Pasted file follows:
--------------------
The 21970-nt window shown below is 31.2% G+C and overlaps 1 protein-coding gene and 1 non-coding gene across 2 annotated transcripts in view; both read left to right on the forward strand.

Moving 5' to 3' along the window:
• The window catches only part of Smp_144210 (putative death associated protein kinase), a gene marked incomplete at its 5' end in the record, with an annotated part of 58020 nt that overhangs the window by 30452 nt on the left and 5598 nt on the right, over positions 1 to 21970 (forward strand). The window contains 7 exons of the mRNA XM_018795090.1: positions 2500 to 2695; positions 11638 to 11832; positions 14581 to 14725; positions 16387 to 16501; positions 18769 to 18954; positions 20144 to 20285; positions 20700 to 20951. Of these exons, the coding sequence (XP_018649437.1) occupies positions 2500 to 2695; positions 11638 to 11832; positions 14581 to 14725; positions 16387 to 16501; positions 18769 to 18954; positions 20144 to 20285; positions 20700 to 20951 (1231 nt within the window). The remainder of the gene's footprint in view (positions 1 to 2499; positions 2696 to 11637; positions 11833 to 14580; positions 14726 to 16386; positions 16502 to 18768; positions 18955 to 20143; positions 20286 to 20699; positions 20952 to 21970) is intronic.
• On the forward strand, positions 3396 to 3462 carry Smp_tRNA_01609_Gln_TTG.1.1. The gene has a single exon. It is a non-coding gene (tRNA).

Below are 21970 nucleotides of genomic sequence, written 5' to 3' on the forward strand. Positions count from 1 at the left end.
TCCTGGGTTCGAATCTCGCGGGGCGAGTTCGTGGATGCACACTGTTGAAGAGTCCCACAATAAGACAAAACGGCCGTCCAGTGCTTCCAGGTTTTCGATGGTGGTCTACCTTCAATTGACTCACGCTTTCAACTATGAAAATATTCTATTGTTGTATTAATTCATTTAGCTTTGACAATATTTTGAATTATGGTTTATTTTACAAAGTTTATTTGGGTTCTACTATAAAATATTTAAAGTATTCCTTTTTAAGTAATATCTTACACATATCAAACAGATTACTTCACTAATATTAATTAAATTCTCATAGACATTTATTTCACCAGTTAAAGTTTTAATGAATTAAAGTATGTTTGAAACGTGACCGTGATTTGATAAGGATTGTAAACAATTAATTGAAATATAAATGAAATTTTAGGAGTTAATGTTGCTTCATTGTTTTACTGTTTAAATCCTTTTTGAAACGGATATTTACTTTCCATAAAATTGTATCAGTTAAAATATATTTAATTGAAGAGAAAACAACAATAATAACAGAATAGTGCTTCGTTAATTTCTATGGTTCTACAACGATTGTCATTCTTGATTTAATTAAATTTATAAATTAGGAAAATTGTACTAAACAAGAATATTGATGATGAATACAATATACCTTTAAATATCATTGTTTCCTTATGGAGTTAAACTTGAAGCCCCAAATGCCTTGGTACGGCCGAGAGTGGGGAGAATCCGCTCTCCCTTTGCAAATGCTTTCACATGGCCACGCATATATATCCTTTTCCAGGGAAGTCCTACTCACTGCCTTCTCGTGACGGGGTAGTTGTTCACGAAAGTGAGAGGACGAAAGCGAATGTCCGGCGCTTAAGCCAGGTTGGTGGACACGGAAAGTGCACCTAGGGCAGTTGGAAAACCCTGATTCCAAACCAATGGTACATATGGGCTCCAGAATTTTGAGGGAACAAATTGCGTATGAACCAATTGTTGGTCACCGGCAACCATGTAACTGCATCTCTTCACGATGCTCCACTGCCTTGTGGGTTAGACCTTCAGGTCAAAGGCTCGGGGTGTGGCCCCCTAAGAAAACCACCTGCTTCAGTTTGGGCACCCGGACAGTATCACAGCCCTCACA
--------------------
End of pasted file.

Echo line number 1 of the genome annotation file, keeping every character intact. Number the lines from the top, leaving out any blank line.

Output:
The 21970-nt window shown below is 31.2% G+C and overlaps 1 protein-coding gene and 1 non-coding gene across 2 annotated transcripts in view; both read left to right on the forward strand.